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NEW UPDATES Asean Affairs  5  February 2014  

Proton unit Lotus turnaround on track, it seeks higher sales

by choong en han

PETALING JAYA: Proton Holdings Bhd’s performance car unit Lotus, which has received over £100mil in investment from parent DRB-Hicom Bhd since the takeover, is on a turnaround path with increased sales and production.

Global performance for 2013 was particularly strong especially in its home turf in the UK with an 86% increase in retail sales, while production of cars for global demand increased by 31% to 1,368 units from 1,038 units, pushing its waiting list to four months for customers.

“Given the positive results achieved so far and the upbeat momentum going forward, coupled with what is in store in the years to come, we believe Lotus could turn around,” Proton deputy CEO Datuk Lukman Ibrahim told StarBiz.

Besides the Lotus cars division, its Lotus motorsport division sold 66 racing cars in 2013, compared with 27 in 2012, while its engineering arm was working with more major original equipment manufacturers that it did last year, and had about 120 engineering projects on its books currently.

In a recent media visit, Lukman mentioned that Lotus would be out of the woods in another year or two.

Before the takeover by DRB-Hicom in 2012, Lotus had taken a £270mil syndicated loan at the end of 2010 for which Proton had given its corporate guarantee.

“We have restructured and stabilised the Lotus business over the last 18 months, and part of that involved cutting overhead costs significantly, and increasing levels throughout the whole manufacturing process from the supply chain through to production,” he said.

He said Lotus has also expanded its dealer network globally, with new dealership and showrooms in Singapore, Dubai, Germany, Italy and the UK.

“We are putting even more efforts into China and Hong Kong with a proactive team based there. We have a number of exciting new projects under development.

“We have a long-term vision for Lotus to be at the forefront of automotive technology and innovation, which is why we are laying the foundation for growth,” he said. Lotus recently received a £10.44mil grant from the British government, in recognition of its future plans.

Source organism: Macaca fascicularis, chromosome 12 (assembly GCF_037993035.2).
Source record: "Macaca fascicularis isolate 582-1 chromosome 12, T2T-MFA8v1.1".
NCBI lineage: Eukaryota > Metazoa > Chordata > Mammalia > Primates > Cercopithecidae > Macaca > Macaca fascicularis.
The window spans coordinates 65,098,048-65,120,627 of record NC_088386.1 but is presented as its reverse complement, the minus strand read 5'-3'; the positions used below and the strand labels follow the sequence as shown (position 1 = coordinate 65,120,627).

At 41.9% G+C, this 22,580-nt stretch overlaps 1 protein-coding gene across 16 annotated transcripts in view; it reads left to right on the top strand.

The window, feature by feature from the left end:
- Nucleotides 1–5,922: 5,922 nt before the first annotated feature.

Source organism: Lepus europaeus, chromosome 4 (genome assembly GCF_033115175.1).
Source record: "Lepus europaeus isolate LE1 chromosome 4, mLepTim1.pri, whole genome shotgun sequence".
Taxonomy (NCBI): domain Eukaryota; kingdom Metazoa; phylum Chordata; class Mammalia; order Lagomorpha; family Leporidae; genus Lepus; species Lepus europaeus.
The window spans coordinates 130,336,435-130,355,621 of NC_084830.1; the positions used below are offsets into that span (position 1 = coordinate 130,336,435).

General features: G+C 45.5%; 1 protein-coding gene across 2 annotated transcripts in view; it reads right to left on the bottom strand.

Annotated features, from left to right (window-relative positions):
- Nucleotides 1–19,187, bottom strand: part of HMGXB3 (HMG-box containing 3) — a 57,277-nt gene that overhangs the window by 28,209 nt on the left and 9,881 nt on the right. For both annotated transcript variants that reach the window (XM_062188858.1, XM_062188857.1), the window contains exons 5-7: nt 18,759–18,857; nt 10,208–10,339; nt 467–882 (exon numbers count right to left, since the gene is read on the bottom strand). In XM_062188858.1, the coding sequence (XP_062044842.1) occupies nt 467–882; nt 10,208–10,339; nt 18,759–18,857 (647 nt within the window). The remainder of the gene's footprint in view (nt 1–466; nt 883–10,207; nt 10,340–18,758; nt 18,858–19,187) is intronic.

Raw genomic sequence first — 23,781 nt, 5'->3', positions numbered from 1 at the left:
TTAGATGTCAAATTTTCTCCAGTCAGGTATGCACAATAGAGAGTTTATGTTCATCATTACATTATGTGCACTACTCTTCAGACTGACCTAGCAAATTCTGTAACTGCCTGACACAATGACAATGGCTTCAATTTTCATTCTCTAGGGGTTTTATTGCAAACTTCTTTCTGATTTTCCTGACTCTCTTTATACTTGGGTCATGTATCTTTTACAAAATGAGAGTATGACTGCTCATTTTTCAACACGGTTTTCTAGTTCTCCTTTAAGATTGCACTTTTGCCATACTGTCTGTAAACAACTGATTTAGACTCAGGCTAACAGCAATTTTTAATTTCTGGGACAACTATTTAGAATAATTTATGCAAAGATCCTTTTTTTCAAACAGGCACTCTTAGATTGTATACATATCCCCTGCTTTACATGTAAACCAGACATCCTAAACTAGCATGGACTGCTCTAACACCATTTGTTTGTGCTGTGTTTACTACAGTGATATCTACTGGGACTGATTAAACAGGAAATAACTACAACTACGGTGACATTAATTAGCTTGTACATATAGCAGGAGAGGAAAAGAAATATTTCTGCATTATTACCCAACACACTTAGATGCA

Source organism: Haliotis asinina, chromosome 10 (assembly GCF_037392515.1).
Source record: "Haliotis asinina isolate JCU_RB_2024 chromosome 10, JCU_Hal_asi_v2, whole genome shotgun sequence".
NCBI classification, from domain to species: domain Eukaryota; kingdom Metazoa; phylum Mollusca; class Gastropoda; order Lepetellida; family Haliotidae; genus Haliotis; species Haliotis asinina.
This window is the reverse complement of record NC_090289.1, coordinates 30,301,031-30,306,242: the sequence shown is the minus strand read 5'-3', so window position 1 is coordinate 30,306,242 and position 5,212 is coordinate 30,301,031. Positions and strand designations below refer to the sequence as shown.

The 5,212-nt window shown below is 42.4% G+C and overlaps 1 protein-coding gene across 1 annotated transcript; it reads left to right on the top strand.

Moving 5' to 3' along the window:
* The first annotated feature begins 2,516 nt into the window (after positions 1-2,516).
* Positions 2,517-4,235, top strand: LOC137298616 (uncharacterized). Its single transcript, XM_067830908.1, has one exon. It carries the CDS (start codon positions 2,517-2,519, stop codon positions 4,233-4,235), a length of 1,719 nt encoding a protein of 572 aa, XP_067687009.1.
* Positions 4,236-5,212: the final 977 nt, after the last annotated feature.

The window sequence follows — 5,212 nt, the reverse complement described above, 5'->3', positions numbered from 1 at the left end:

Lukman said (the grant) not only signified the confidence that the British government had in Lotus, but also showed that there was belief in the general direction of the brand, and what Lotus could offer to the automotive industry.

“We will invest this (grant) in research and development of products, along with staff training leading to the creation of 313 new full time jobs to support producton over the coming years,” he said.

The motorsport industry has been abuzz with renderings of a Lotus performance motorcycle, Lukman said it was purely a licensing agreement between Lotus (under the previous management) and a motorsport team.

“The motorsport team has now outsourced much of the engineering. Lotus has not contributed to the design, development, testing, and will not be manufacturing the bike,” he said. 

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This year in Thailand-what next?

AseanAffairs   04 January 2011
By David Swartzentruber      

It is commonplace in journalism to write two types of articles at the transition point between the year that has passed and the New Year. As this writer qualifies as an “old hand” in observing Thailand with a track record dating back 14 years, it is time take a shot at what may unfold in Thailand in 2011.

The first issue that can’t be answered is the health of Thailand’s beloved King Bhumibol, who is now 83 years old. He is the world's longest reigning monarch, but elaborate birthday celebrations in December failed to mask concern over his health. More






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